Tuesday, June 2, 2009

11-4-2007: 31st Ordinary Time (C)

Wisdom 11:22-12:2/Psalm 145/2 Thessalonians 1:11-23/Luke 19:1-10
It’s strange how often the gospel focuses on the bad guy. It’s a hallmark of good writing, fiction or not, that gives to the antagonist of the story a depth of character that refuses to let us dismiss him as just plain evil - he’s more important than that. Truth is, we’re all pretty complicated characters and full of surprises – even to ourselves.

I wonder if they called him Zach for short – or just shortie because of his stature? Probably they used the Aramaic equivalent of that little squirt with a few expletives thrown in that we can’t repeat here. No doubt the most despised man in Jericho, Zacchaeus made his fortune off the suffering of others. Zacchaeus was the Jew turned government-tax-collector, the Jew who had long before ceased to observe the rules and rituals of his religion. He was a man without a country, a man without religion; worst of all, Zacchaeus was a man without friends. Despite wealth and comfort, his shortness in stature mirrored his miserable life. Climbing the sycamore tree that day, to catch a glimpse of the preacher from Galilee entering Jericho, was Zacchaeus' last chance at some semblance of joy.

It’s hard for us to appreciate the scandal Jesus engendered when he chose to spend the night at Zacchaeus’ house. While our translation has the crowd grumbling, another has it murmuring, which connotes a deeper dissatisfaction, a conspiratorial undertone of sorts, as if a taboo had been broken, a violation incurred that was irreparable. What could have caused Jesus to breach that taboo and risk all for a traitorous Jew, a public sinner?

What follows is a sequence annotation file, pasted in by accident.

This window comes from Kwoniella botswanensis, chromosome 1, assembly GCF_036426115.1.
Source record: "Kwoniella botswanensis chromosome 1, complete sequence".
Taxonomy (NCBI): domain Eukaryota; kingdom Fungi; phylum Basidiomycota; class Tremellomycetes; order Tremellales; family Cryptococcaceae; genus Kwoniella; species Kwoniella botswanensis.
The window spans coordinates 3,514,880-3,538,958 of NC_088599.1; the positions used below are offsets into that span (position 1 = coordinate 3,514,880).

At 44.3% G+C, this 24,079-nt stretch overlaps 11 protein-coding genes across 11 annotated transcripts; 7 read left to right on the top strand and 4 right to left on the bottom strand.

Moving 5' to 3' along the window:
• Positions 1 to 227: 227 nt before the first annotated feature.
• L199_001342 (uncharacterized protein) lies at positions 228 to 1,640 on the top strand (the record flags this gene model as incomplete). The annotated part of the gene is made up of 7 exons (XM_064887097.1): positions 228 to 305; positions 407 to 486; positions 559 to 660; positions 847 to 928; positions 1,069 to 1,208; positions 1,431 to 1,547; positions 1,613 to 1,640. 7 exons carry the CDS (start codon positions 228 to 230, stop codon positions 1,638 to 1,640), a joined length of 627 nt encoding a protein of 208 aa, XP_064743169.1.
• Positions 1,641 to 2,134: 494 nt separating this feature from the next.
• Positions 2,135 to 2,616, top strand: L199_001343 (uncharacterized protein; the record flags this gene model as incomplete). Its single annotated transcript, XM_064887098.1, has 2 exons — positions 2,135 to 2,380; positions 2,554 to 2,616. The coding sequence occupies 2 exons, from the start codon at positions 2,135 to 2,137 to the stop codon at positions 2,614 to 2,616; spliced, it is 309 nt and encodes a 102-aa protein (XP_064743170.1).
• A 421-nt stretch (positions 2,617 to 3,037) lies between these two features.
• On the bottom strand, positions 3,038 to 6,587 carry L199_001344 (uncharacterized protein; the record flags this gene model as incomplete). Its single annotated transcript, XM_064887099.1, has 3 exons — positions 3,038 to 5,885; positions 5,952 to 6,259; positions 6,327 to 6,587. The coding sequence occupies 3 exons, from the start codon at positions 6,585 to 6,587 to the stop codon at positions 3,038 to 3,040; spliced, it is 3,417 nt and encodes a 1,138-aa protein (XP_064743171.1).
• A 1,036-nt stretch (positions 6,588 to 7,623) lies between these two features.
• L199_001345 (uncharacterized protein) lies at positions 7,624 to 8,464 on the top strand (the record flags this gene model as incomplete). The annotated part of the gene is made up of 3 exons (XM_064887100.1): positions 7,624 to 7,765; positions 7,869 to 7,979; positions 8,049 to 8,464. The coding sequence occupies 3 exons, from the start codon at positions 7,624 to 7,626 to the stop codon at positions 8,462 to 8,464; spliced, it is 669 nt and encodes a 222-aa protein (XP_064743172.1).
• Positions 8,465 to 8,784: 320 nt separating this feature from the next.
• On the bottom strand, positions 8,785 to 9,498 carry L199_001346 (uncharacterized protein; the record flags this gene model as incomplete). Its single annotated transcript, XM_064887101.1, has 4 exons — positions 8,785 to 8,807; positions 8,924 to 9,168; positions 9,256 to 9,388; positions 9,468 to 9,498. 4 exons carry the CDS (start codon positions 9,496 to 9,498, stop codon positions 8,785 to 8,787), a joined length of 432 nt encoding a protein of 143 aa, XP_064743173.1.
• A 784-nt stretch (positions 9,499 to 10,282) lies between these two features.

Perhaps it was the utter sadness he saw in Zacchaeus’ eyes, even from behind the leaves of the sycamore from where he was looking down; or maybe it was Zacchaeus’ tears that fell to the dusty ground that first caught Jesus’ attention. A sadness born of an aching loneliness which would have weighed heavily on Zacchaeus – no wonder he was so small of stature.

In the opening scene of the Oscar winning film Crash, the viewer sees two drivers screaming at each other after a minor accident. A cop is observing them from his car, and we hear his voice-over: “In LA nobody touches you behind the metal and glass. I think we miss that touch so much we crash into each other just to feel something.”

Zacchaeus had crashed into people his whole life, receiving their hatred as a substitute for any human affection. But when Jesus calls him by name, and eats and sleeps in his home that particular night, Zacchaeus’ whole life turned around.

Biblical scholars don’t consider this a miracle story, but perhaps they should. Although Zacchaeus neither became an observant Jew, nor quit his government job -- and although he didn’t sprout a few inches overnight -- joy entered his miserable heart that day and transformed a paucity of spirit into magnanimous generosity. More miraculous is the fact that we all possess this power. The power to touch another life with even a modicum of mercy can heal the deepest wound and create consequences immeasurable in goodness and infinite in scope.

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